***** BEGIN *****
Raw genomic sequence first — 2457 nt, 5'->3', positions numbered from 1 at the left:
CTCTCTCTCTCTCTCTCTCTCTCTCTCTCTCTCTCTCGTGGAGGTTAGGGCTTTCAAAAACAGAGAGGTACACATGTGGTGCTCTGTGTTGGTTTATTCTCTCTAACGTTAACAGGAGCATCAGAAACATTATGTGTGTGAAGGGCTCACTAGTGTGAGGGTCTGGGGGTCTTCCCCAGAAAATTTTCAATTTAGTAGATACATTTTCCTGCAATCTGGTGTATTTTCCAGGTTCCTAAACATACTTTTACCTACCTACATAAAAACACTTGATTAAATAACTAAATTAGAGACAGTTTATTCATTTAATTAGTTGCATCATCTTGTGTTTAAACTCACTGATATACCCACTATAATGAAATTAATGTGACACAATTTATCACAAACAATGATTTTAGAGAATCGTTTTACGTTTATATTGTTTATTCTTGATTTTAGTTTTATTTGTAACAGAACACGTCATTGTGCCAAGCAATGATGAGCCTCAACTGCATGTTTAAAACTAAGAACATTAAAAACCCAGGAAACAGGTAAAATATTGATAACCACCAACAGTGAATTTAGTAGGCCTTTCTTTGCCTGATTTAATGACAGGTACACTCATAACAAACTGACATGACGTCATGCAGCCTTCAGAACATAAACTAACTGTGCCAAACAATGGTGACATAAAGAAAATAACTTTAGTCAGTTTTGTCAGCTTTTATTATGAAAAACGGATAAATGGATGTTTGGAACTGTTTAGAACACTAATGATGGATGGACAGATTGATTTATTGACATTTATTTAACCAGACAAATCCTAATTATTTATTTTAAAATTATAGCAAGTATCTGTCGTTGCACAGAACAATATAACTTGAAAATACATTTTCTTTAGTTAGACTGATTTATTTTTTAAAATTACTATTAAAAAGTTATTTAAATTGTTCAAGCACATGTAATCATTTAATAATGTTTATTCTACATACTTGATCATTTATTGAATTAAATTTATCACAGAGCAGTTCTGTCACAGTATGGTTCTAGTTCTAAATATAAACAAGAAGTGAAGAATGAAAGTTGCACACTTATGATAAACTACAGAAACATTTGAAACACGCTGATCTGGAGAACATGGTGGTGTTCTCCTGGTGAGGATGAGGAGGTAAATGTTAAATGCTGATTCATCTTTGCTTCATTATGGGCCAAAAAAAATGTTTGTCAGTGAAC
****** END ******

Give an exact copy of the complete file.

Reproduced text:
Raw genomic sequence first — 2457 nt, 5'->3', positions numbered from 1 at the left:
CTCTCTCTCTCTCTCTCTCTCTCTCTCTCTCTCTCTCGTGGAGGTTAGGGCTTTCAAAAACAGAGAGGTACACATGTGGTGCTCTGTGTTGGTTTATTCTCTCTAACGTTAACAGGAGCATCAGAAACATTATGTGTGTGAAGGGCTCACTAGTGTGAGGGTCTGGGGGTCTTCCCCAGAAAATTTTCAATTTAGTAGATACATTTTCCTGCAATCTGGTGTATTTTCCAGGTTCCTAAACATACTTTTACCTACCTACATAAAAACACTTGATTAAATAACTAAATTAGAGACAGTTTATTCATTTAATTAGTTGCATCATCTTGTGTTTAAACTCACTGATATACCCACTATAATGAAATTAATGTGACACAATTTATCACAAACAATGATTTTAGAGAATCGTTTTACGTTTATATTGTTTATTCTTGATTTTAGTTTTATTTGTAACAGAACACGTCATTGTGCCAAGCAATGATGAGCCTCAACTGCATGTTTAAAACTAAGAACATTAAAAACCCAGGAAACAGGTAAAATATTGATAACCACCAACAGTGAATTTAGTAGGCCTTTCTTTGCCTGATTTAATGACAGGTACACTCATAACAAACTGACATGACGTCATGCAGCCTTCAGAACATAAACTAACTGTGCCAAACAATGGTGACATAAAGAAAATAACTTTAGTCAGTTTTGTCAGCTTTTATTATGAAAAACGGATAAATGGATGTTTGGAACTGTTTAGAACACTAATGATGGATGGACAGATTGATTTATTGACATTTATTTAACCAGACAAATCCTAATTATTTATTTTAAAATTATAGCAAGTATCTGTCGTTGCACAGAACAATATAACTTGAAAATACATTTTCTTTAGTTAGACTGATTTATTTTTTAAAATTACTATTAAAAAGTTATTTAAATTGTTCAAGCACATGTAATCATTTAATAATGTTTATTCTACATACTTGATCATTTATTGAATTAAATTTATCACAGAGCAGTTCTGTCACAGTATGGTTCTAGTTCTAAATATAAACAAGAAGTGAAGAATGAAAGTTGCACACTTATGATAAACTACAGAAACATTTGAAACACGCTGATCTGGAGAACATGGTGGTGTTCTCCTGGTGAGGATGAGGAGGTAAATGTTAAATGCTGATTCATCTTTGCTTCATTATGGGCCAAAAAAAATGTTTGTCAGTGAAC